Big, dirty and dangerous was Lonely Planets description of Guatemala City. Then, whilst researching how to get to the centre from the North bus station, I found this warning on good old Wikipedia.
I spent two days exploring the city before heading out to Lago de Atitlan, a volcano ringed lake, where I was expected for the second Workaway volunteer placement of my trip. Here’s what I saw…
Public phone boxes on every street corner
I’m not sure I saw a single phone box in El Salvador or Honduras. Everyone had a smart phone – it was particularly fun watching bus drivers texting on WhatsApp while wrestling the bus around mountainsides. Here you can call anywhere in the country for 25 centavos.
Silver faced jugglers
At several traffic lights (and there were many as nearly all streets are one way only and designed in a grid system) I saw middle-aged ladies, their faces painted bright silver but in normal clothes, juggling a few oranges, then sending their cute kid to hustle drivers for a few coins.
Literally everywhere there’s a shoe shiner with a wooden box of polish and rags sitting on a little stool, waiting for their next customer. Clearly there are a lot of highly polished shoes walking around the city.
A German bear
And a piece of the Berlin wall at Plaza Berlin, funded by the German embassy and with a great view of volcanoes when it’s not cloudy. I walked here along Avenida de las Americas, which every Sunday hosts Pasos y Pedales, when the road is closed to traffic and every city dweller who owns a dog turns out. I don’t think I’ve ever seen so many different types of dogs. Plus a whole lot of ‘my dog is better thans yours’ and so many dog selfies…
Money changer street
I wasn’t sure what was happening here at first. I was rambling down what looked like a normal street in the historical centre and kept passing men or women sitting on little wooden stools right on the kerb gesticulating and shouting at passing cars. It was only when one shook a mini calculator at me and asked if I had any money to change that I caught on.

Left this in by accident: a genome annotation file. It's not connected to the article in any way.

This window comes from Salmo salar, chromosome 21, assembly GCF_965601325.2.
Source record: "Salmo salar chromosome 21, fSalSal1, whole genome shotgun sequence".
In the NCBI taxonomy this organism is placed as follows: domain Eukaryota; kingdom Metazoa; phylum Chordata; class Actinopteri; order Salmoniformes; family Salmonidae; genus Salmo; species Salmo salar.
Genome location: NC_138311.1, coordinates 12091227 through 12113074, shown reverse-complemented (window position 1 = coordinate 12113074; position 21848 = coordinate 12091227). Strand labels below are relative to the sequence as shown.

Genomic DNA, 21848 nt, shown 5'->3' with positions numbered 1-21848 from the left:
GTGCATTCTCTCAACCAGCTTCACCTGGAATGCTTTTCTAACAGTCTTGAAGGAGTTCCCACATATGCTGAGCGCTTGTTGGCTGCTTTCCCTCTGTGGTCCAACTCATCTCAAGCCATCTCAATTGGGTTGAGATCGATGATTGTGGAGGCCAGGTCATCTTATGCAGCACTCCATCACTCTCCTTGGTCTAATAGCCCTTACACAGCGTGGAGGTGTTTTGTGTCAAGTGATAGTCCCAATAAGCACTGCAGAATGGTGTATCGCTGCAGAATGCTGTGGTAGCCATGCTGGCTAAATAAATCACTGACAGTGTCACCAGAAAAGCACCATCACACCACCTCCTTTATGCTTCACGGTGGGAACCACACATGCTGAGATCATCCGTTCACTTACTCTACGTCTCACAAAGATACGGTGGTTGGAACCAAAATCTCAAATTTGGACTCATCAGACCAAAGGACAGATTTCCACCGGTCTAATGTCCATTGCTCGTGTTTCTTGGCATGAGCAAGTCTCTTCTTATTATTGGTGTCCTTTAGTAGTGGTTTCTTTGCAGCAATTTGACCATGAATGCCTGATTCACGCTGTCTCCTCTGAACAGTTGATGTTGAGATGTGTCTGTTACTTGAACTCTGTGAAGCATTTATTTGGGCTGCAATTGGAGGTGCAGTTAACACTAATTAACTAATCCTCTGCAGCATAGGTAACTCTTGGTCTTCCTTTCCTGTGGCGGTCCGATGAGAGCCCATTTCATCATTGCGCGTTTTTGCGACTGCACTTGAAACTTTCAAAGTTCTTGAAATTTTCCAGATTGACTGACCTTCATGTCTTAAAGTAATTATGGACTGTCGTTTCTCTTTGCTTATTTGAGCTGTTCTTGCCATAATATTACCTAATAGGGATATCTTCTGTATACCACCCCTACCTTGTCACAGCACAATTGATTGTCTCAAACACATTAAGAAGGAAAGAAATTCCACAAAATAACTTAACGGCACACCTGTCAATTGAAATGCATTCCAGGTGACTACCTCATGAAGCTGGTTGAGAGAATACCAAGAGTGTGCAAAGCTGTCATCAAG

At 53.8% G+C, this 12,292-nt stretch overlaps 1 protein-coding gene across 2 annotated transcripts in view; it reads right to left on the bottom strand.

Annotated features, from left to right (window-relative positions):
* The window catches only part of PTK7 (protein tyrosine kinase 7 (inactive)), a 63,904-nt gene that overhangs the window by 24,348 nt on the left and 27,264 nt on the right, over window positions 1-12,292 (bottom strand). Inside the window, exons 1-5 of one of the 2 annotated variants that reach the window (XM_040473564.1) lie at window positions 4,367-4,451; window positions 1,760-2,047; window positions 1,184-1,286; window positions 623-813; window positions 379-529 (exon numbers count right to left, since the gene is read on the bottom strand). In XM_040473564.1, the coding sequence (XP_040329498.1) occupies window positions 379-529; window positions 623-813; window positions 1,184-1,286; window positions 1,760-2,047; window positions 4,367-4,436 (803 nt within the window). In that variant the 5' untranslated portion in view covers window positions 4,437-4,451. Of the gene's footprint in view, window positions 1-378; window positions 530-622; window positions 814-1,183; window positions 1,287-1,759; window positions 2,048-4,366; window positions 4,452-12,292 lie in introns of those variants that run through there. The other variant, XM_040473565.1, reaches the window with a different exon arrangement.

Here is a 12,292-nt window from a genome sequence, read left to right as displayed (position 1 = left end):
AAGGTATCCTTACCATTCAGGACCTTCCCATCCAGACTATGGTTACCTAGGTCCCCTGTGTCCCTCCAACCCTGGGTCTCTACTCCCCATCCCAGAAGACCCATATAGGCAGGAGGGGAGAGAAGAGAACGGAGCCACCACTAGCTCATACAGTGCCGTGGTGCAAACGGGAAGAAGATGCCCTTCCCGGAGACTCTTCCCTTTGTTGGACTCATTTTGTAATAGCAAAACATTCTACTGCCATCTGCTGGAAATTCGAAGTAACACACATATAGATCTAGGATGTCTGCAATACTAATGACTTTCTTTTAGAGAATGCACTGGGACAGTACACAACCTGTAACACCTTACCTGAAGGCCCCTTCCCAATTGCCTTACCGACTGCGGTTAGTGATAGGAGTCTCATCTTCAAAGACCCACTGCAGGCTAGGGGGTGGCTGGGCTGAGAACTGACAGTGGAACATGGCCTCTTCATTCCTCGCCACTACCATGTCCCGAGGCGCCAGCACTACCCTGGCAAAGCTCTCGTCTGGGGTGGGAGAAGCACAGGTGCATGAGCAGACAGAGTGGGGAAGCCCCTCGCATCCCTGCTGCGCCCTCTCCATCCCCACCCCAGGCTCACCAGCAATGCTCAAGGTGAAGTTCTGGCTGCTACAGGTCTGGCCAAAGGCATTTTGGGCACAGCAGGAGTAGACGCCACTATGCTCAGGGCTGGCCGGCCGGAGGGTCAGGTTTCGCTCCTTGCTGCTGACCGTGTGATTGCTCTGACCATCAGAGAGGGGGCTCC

Coconuts in wheelbarrows
Lots of coconut water being hacked out of coconuts pushed around in wheelbarrows by scruffy men wielding large machetes.
A fabulous underground central market. The first section is crammed full of handicrafts, with loads of Guatemalan textiles. Ladies here wear intricately embroidered huipiles or blouses, and woven skirts in bright colours, matched with a faja or sash. Apparently the conquering Spanish insisted each Mayan tribe wore different coloured outfits to distinguish where they were from, a tradition that continues today. Tourist can buy pretty much anything made from the brightly coloured textiles with or without embroidery, from tablecloths to backpacks.
There is also a food section, with one corner given over to lunch stands where I discovered the national dish Tostadas. These are a base of crispy bright orange tortilla rounds, laden with a choice of toppings such as finely chopped onion, coriander and tomato, with lime, salsa and guacamole. Delicious!
Let’s go sexting! as one blog I read put it. Sixth Avenue (there are either streets or avenues in the city and pretty much all are numbered) is a pedestrian street, ten blocks long, crammed full of fast food joints, cheap and expensive clothing stores, a very nice bakery (yum), chain coffee shops and more. Being just a few blocks from my hostel I found myself walking up and down it more than once.
A modern bus system
Dire warnings in Lonely Planet about catching a local red bus – not unless you absolutely have to and you’re guaranteed to be robbed. Considering the sheer volume of these ancient little red buses plying the street with the conductor hanging out the door shouting the destination, I’m not sure of the probability of being robbed, but luckily there’s the wonderful Transurbano bright green buses that run the few necessary routes for sightseers. At each stop or raised platform, there’s turnstiles staffed by police, where you feed in a one quetzal coin and form an orderly queue. With route maps and clearly labelled stops, it was so easy to get around. I still did a lot of walking though!
A million McDonald’s
I really have never seen so many McDonald’s in one place. Along every street and around every corner there would one, if not three. Along with Tegucigalpa, Guatemala City is also a fan of the Postres (dessert only) McDs outlets.
Goats walking the streets.
Yes, seriously. Not once but twice a herd of goats and their shepherd/herder/minder (??) pushed past me on a busy inner city street. Apparently you can buy a fresh cup of warm goats milk if you wish.
Next stop – Lago de Atitlan a few hours north.